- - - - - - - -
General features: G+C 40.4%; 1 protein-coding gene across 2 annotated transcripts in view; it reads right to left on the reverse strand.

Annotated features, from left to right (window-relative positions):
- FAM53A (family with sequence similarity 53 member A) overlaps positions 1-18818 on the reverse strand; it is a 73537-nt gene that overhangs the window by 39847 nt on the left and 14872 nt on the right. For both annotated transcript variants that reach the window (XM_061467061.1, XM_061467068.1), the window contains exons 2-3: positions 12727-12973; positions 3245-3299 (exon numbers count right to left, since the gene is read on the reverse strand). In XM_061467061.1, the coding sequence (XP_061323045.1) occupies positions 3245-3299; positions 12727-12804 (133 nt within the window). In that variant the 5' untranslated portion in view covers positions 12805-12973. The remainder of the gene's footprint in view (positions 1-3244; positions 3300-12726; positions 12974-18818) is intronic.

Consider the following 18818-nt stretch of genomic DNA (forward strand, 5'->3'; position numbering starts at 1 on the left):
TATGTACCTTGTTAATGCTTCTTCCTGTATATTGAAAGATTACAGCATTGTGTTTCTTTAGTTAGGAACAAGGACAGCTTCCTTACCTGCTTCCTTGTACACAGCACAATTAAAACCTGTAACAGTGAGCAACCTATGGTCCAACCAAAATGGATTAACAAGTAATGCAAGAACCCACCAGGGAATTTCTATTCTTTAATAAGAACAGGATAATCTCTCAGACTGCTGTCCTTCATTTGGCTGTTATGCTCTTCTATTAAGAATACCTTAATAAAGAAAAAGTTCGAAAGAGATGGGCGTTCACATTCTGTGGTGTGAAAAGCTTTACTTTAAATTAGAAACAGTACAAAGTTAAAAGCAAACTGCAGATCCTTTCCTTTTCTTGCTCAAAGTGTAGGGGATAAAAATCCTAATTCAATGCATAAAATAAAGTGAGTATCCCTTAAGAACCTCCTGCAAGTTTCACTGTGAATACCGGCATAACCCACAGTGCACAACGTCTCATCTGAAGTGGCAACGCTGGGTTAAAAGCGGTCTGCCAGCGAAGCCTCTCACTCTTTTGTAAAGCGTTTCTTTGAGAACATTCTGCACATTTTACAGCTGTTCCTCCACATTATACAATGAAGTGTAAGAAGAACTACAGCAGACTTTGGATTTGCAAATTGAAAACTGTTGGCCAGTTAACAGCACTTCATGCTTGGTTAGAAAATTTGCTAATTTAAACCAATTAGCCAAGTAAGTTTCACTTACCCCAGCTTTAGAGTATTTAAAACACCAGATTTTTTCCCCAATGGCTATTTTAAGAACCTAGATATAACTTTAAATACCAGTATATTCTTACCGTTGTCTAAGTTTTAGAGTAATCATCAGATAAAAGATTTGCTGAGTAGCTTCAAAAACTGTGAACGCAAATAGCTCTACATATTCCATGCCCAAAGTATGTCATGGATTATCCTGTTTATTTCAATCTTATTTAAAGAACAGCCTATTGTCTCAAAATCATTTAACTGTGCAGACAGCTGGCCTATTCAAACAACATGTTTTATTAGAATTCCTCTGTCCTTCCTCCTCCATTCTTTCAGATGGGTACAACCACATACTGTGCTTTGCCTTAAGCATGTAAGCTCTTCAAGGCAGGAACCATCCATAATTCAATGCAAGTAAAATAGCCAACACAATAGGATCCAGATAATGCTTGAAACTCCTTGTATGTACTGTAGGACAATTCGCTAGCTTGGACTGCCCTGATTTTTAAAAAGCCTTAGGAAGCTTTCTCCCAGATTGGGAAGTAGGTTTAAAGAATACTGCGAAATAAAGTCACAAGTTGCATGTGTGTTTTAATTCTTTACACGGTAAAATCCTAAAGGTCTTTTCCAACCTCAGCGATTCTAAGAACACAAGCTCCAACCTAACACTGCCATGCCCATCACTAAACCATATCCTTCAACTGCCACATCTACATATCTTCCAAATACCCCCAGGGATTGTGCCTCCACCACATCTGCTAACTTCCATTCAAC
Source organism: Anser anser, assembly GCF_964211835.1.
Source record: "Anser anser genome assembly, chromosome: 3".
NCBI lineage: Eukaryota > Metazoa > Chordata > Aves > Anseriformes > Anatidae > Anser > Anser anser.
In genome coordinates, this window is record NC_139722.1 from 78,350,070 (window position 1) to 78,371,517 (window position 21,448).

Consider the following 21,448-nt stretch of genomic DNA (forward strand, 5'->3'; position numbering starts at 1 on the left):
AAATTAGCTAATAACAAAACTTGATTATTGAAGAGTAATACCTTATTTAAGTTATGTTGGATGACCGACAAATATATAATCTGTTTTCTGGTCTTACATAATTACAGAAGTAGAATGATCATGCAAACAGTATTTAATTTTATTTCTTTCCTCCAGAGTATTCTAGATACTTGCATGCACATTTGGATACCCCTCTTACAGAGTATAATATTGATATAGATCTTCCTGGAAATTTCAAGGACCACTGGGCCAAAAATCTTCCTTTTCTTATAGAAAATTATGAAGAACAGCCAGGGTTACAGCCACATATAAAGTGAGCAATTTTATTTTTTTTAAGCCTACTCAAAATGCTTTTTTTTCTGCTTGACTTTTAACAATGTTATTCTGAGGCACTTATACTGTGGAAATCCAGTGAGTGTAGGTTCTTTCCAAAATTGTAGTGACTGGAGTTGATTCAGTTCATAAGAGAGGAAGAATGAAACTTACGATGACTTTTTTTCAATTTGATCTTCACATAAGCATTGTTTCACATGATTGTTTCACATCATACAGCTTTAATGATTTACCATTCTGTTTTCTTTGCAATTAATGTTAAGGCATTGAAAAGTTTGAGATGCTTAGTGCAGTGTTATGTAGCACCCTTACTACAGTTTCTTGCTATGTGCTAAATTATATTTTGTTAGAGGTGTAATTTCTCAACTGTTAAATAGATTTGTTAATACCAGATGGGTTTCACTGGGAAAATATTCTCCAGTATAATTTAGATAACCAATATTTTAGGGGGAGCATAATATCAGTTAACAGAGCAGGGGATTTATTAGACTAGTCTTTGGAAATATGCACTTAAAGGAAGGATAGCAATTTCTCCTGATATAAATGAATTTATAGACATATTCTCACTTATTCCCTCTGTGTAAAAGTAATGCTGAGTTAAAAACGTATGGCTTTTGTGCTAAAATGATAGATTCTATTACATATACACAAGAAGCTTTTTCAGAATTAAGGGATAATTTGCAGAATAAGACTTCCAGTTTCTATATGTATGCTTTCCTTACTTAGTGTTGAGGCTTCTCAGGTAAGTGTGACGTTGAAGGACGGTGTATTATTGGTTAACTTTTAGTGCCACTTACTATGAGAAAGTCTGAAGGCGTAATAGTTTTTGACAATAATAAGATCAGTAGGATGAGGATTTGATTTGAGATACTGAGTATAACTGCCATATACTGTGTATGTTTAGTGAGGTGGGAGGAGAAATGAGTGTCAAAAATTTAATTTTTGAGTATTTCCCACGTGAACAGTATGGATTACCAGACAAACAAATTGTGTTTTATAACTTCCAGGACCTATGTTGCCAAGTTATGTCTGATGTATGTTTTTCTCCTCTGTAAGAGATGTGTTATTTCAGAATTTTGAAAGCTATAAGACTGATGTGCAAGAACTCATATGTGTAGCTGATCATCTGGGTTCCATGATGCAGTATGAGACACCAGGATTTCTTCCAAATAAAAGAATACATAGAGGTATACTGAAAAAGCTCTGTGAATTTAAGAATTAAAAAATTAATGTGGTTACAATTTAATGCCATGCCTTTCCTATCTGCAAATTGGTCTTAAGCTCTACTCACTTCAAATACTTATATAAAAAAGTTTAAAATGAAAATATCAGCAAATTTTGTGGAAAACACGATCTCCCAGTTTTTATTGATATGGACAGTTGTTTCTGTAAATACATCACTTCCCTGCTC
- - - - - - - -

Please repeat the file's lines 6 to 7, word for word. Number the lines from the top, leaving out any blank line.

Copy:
Source organism: Anser anser, assembly GCF_964211835.1.
Source record: "Anser anser genome assembly, chromosome: 3".